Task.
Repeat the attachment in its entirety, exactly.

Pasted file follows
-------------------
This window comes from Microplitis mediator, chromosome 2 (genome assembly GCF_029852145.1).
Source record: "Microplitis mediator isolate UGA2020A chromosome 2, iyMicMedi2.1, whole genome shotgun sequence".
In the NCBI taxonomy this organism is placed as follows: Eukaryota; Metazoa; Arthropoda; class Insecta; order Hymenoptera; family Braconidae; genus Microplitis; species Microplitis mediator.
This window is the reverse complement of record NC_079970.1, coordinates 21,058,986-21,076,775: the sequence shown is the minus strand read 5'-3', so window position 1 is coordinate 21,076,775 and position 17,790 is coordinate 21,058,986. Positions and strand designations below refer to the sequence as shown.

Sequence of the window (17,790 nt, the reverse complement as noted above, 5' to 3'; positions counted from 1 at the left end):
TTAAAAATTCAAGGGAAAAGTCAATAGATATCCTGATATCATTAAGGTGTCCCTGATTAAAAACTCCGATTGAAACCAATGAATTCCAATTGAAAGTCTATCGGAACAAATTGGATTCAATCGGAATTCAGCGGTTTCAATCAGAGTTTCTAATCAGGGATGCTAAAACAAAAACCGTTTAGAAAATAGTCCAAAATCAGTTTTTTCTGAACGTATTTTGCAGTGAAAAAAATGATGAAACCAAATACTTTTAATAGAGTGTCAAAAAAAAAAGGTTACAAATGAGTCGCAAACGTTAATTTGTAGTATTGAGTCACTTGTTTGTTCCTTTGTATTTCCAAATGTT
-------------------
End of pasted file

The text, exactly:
This window comes from Microplitis mediator, chromosome 2 (genome assembly GCF_029852145.1).
Source record: "Microplitis mediator isolate UGA2020A chromosome 2, iyMicMedi2.1, whole genome shotgun sequence".
In the NCBI taxonomy this organism is placed as follows: Eukaryota; Metazoa; Arthropoda; class Insecta; order Hymenoptera; family Braconidae; genus Microplitis; species Microplitis mediator.
This window is the reverse complement of record NC_079970.1, coordinates 21,058,986-21,076,775: the sequence shown is the minus strand read 5'-3', so window position 1 is coordinate 21,076,775 and position 17,790 is coordinate 21,058,986. Positions and strand designations below refer to the sequence as shown.

Sequence of the window (17,790 nt, the reverse complement as noted above, 5' to 3'; positions counted from 1 at the left end):
TTAAAAATTCAAGGGAAAAGTCAATAGATATCCTGATATCATTAAGGTGTCCCTGATTAAAAACTCCGATTGAAACCAATGAATTCCAATTGAAAGTCTATCGGAACAAATTGGATTCAATCGGAATTCAGCGGTTTCAATCAGAGTTTCTAATCAGGGATGCTAAAACAAAAACCGTTTAGAAAATAGTCCAAAATCAGTTTTTTCTGAACGTATTTTGCAGTGAAAAAAATGATGAAACCAAATACTTTTAATAGAGTGTCAAAAAAAAAAGGTTACAAATGAGTCGCAAACGTTAATTTGTAGTATTGAGTCACTTGTTTGTTCCTTTGTATTTCCAAATGTT